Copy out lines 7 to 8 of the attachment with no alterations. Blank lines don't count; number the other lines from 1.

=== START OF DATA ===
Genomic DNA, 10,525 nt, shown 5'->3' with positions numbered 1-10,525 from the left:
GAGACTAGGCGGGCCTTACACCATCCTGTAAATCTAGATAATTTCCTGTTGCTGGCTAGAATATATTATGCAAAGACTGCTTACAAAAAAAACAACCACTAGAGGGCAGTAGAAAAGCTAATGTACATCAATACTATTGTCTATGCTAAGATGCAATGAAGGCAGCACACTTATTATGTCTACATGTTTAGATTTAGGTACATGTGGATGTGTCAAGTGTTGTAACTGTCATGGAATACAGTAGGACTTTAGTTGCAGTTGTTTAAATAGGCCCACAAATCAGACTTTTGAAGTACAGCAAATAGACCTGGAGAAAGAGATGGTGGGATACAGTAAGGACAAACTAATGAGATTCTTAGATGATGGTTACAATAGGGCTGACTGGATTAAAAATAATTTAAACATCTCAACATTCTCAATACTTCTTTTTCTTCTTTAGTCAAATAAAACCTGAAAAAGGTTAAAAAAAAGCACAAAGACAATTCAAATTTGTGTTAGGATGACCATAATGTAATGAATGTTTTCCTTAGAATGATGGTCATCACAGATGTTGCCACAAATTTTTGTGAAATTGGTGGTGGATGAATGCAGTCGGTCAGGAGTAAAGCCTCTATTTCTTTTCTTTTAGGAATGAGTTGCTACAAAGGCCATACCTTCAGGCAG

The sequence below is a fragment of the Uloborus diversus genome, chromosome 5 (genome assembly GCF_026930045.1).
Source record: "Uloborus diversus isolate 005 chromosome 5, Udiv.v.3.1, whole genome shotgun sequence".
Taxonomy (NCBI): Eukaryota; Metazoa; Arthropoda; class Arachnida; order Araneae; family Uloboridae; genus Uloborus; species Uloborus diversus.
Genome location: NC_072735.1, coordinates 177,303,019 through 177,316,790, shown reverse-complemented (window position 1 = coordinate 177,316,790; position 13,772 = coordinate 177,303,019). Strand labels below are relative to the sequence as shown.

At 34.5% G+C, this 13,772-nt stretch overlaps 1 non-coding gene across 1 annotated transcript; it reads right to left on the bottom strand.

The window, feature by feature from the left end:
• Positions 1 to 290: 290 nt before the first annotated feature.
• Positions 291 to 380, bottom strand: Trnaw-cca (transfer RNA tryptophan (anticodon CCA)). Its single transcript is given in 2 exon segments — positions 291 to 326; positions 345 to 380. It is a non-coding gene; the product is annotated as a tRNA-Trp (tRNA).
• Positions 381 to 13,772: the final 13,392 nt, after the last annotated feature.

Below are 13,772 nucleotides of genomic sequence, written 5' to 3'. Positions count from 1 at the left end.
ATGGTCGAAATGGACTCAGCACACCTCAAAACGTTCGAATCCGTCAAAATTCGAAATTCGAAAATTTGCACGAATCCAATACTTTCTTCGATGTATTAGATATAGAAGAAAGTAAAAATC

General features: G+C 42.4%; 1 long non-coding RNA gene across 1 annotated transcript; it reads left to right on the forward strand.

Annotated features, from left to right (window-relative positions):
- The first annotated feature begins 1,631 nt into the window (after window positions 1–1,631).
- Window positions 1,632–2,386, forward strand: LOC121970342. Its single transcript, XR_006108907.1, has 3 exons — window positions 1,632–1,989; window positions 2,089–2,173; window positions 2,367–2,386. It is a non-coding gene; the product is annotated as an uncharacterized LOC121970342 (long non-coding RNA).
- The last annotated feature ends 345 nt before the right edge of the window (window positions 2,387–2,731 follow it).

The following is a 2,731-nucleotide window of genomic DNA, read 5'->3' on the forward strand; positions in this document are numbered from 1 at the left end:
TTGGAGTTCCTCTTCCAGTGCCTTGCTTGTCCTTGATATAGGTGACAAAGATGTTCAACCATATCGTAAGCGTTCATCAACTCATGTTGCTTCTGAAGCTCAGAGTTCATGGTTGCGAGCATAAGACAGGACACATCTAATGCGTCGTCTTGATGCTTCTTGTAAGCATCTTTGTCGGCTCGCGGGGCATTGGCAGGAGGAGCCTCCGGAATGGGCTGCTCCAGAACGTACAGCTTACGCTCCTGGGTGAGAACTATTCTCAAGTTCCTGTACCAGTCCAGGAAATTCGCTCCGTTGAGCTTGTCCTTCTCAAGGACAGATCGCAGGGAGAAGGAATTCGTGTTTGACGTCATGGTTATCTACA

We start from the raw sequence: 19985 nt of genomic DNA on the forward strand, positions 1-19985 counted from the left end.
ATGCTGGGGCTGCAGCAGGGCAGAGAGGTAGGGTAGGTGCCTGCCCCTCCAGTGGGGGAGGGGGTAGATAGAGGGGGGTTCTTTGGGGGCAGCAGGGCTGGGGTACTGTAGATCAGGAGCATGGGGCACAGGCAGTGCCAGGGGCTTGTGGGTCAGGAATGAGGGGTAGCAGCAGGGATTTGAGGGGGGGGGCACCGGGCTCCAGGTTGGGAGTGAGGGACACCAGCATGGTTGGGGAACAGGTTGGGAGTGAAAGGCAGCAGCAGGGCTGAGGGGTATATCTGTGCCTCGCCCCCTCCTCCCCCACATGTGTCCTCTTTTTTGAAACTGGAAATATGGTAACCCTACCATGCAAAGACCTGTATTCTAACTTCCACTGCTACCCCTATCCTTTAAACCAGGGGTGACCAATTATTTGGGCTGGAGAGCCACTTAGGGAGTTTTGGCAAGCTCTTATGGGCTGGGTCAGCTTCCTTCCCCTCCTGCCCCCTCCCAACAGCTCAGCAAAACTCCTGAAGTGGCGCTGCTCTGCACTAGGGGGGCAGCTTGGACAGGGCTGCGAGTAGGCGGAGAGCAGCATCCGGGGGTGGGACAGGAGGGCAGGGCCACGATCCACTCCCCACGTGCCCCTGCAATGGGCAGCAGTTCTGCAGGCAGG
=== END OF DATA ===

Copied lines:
At 34.5% G+C, this 13,772-nt stretch overlaps 1 non-coding gene across 1 annotated transcript; it reads right to left on the bottom strand.

The window, feature by feature from the left end: